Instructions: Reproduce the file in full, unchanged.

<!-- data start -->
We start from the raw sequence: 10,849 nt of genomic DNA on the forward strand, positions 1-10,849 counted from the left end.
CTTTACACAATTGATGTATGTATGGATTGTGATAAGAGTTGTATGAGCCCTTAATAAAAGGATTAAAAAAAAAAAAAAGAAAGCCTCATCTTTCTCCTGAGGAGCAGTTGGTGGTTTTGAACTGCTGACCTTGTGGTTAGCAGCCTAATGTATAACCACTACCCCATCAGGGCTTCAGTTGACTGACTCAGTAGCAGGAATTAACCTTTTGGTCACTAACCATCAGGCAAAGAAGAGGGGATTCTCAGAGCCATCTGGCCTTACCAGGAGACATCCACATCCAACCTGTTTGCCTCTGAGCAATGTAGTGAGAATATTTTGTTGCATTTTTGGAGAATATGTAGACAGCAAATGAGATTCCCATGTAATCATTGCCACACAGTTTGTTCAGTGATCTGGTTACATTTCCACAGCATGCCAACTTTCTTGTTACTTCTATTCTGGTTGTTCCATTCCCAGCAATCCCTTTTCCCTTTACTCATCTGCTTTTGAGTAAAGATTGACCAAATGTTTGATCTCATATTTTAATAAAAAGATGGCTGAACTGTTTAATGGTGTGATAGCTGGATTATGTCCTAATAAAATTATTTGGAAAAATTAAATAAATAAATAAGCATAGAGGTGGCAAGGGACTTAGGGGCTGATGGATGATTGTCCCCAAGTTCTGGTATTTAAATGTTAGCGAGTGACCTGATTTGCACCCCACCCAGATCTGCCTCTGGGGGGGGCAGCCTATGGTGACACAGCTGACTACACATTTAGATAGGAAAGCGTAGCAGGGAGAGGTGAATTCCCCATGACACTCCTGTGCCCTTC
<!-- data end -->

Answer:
We start from the raw sequence: 10,849 nt of genomic DNA on the forward strand, positions 1-10,849 counted from the left end.
CTTTACACAATTGATGTATGTATGGATTGTGATAAGAGTTGTATGAGCCCTTAATAAAAGGATTAAAAAAAAAAAAAAGAAAGCCTCATCTTTCTCCTGAGGAGCAGTTGGTGGTTTTGAACTGCTGACCTTGTGGTTAGCAGCCTAATGTATAACCACTACCCCATCAGGGCTTCAGTTGACTGACTCAGTAGCAGGAATTAACCTTTTGGTCACTAACCATCAGGCAAAGAAGAGGGGATTCTCAGAGCCATCTGGCCTTACCAGGAGACATCCACATCCAACCTGTTTGCCTCTGAGCAATGTAGTGAGAATATTTTGTTGCATTTTTGGAGAATATGTAGACAGCAAATGAGATTCCCATGTAATCATTGCCACACAGTTTGTTCAGTGATCTGGTTACATTTCCACAGCATGCCAACTTTCTTGTTACTTCTATTCTGGTTGTTCCATTCCCAGCAATCCCTTTTCCCTTTACTCATCTGCTTTTGAGTAAAGATTGACCAAATGTTTGATCTCATATTTTAATAAAAAGATGGCTGAACTGTTTAATGGTGTGATAGCTGGATTATGTCCTAATAAAATTATTTGGAAAAATTAAATAAATAAATAAGCATAGAGGTGGCAAGGGACTTAGGGGCTGATGGATGATTGTCCCCAAGTTCTGGTATTTAAATGTTAGCGAGTGACCTGATTTGCACCCCACCCAGATCTGCCTCTGGGGGGGGCAGCCTATGGTGACACAGCTGACTACACATTTAGATAGGAAAGCGTAGCAGGGAGAGGTGAATTCCCCATGACACTCCTGTGCCCTTC